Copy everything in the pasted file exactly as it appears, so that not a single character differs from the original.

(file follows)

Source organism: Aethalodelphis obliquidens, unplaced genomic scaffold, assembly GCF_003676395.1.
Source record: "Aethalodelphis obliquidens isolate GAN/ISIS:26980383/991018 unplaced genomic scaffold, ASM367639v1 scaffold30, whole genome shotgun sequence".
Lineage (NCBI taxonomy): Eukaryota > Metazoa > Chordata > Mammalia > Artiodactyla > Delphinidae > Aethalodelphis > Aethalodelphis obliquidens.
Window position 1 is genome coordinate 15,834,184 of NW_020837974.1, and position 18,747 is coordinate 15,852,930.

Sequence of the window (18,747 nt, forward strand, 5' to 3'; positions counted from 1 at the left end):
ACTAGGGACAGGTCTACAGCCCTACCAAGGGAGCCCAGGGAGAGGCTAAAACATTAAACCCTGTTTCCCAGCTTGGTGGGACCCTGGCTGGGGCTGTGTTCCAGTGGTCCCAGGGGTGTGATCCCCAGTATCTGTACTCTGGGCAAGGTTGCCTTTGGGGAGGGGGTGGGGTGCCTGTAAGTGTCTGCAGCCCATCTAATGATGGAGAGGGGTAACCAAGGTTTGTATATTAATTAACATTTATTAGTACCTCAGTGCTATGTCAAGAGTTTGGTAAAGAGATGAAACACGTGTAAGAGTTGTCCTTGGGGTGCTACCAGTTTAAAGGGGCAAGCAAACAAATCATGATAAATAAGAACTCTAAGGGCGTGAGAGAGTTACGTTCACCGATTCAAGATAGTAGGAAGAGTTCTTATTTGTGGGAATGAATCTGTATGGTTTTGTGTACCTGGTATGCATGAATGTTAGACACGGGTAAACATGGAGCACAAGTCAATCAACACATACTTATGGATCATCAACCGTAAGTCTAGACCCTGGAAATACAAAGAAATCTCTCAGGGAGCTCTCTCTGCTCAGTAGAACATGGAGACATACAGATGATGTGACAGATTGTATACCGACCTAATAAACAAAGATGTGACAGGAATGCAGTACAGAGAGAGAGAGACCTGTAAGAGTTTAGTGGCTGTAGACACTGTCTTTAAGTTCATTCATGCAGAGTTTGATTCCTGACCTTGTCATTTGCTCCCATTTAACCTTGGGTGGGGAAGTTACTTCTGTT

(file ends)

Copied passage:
Source organism: Aethalodelphis obliquidens, unplaced genomic scaffold, assembly GCF_003676395.1.
Source record: "Aethalodelphis obliquidens isolate GAN/ISIS:26980383/991018 unplaced genomic scaffold, ASM367639v1 scaffold30, whole genome shotgun sequence".
Lineage (NCBI taxonomy): Eukaryota > Metazoa > Chordata > Mammalia > Artiodactyla > Delphinidae > Aethalodelphis > Aethalodelphis obliquidens.
Window position 1 is genome coordinate 15,834,184 of NW_020837974.1, and position 18,747 is coordinate 15,852,930.

Sequence of the window (18,747 nt, forward strand, 5' to 3'; positions counted from 1 at the left end):
ACTAGGGACAGGTCTACAGCCCTACCAAGGGAGCCCAGGGAGAGGCTAAAACATTAAACCCTGTTTCCCAGCTTGGTGGGACCCTGGCTGGGGCTGTGTTCCAGTGGTCCCAGGGGTGTGATCCCCAGTATCTGTACTCTGGGCAAGGTTGCCTTTGGGGAGGGGGTGGGGTGCCTGTAAGTGTCTGCAGCCCATCTAATGATGGAGAGGGGTAACCAAGGTTTGTATATTAATTAACATTTATTAGTACCTCAGTGCTATGTCAAGAGTTTGGTAAAGAGATGAAACACGTGTAAGAGTTGTCCTTGGGGTGCTACCAGTTTAAAGGGGCAAGCAAACAAATCATGATAAATAAGAACTCTAAGGGCGTGAGAGAGTTACGTTCACCGATTCAAGATAGTAGGAAGAGTTCTTATTTGTGGGAATGAATCTGTATGGTTTTGTGTACCTGGTATGCATGAATGTTAGACACGGGTAAACATGGAGCACAAGTCAATCAACACATACTTATGGATCATCAACCGTAAGTCTAGACCCTGGAAATACAAAGAAATCTCTCAGGGAGCTCTCTCTGCTCAGTAGAACATGGAGACATACAGATGATGTGACAGATTGTATACCGACCTAATAAACAAAGATGTGACAGGAATGCAGTACAGAGAGAGAGAGACCTGTAAGAGTTTAGTGGCTGTAGACACTGTCTTTAAGTTCATTCATGCAGAGTTTGATTCCTGACCTTGTCATTTGCTCCCATTTAACCTTGGGTGGGGAAGTTACTTCTGTT